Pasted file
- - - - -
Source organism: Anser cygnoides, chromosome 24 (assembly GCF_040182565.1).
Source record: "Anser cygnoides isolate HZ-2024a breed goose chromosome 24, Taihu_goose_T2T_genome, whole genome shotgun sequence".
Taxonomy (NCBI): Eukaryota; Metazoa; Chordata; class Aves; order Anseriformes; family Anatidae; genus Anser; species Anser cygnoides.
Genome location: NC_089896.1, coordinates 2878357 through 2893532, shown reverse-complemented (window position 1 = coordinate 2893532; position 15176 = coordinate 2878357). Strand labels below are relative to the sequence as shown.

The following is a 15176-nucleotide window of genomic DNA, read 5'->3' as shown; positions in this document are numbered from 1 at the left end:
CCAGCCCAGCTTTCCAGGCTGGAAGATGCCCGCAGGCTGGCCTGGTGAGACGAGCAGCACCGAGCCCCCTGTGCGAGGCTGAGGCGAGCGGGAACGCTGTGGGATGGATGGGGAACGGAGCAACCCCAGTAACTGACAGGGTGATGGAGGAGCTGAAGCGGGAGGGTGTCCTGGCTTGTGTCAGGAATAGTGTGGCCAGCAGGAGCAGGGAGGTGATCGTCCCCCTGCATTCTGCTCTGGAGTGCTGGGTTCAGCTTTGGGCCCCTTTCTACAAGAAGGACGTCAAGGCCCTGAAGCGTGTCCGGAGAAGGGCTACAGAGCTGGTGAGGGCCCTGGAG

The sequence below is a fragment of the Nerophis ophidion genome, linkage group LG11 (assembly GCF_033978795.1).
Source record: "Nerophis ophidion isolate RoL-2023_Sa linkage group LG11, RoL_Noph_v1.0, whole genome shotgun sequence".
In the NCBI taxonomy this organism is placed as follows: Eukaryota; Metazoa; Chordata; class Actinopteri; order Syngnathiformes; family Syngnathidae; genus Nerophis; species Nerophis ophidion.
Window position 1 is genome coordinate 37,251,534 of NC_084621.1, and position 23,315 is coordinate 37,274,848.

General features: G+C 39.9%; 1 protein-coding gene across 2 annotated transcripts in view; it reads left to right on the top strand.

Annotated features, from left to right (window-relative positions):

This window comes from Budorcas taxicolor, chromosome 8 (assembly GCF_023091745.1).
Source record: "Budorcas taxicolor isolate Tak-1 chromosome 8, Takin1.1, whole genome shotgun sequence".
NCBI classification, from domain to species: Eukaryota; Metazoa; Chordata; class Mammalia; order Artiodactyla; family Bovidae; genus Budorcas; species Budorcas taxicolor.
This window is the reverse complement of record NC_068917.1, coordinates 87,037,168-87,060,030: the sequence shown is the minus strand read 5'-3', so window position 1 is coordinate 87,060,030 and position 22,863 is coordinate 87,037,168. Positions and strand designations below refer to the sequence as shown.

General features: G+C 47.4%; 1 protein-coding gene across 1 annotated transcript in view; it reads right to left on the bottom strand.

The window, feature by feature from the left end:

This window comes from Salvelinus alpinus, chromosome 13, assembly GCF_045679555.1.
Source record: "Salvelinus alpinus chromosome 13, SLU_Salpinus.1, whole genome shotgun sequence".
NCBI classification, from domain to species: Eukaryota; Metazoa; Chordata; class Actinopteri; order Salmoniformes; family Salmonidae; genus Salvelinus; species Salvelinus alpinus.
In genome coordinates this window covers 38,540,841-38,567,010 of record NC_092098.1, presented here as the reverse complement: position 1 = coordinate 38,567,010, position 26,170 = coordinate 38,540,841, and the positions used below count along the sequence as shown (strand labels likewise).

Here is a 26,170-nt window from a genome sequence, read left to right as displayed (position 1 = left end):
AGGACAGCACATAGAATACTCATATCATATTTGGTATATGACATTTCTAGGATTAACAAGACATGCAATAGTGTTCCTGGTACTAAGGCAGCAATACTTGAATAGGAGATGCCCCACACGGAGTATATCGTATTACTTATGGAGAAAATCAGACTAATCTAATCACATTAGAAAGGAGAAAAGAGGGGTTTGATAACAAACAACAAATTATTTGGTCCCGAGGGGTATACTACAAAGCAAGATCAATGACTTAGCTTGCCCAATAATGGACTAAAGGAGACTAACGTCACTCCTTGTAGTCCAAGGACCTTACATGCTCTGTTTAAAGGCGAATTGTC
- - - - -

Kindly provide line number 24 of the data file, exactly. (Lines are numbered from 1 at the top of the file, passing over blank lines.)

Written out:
AGGACAGCACATAGAATACTCATATCATATTTGGTATATGACATTTCTAGGATTAACAAGACATGCAATAGTGTTCCTGGTACTAAGGCAGCAATACTTGAATAGGAGATGCCCCACACGGAGTATATCGTATTACTTATGGAGAAAATCAGACTAATCTAATCACATTAGAAAGGAGAAAAGAGGGGTTTGATAACAAACAACAAATTATTTGGTCCCGAGGGGTATACTACAAAGCAAGATCAATGACTTAGCTTGCCCAATAATGGACTAAAGGAGACTAACGTCACTCCTTGTAGTCCAAGGACCTTACATGCTCTGTTTAAAGGCGAATTGTC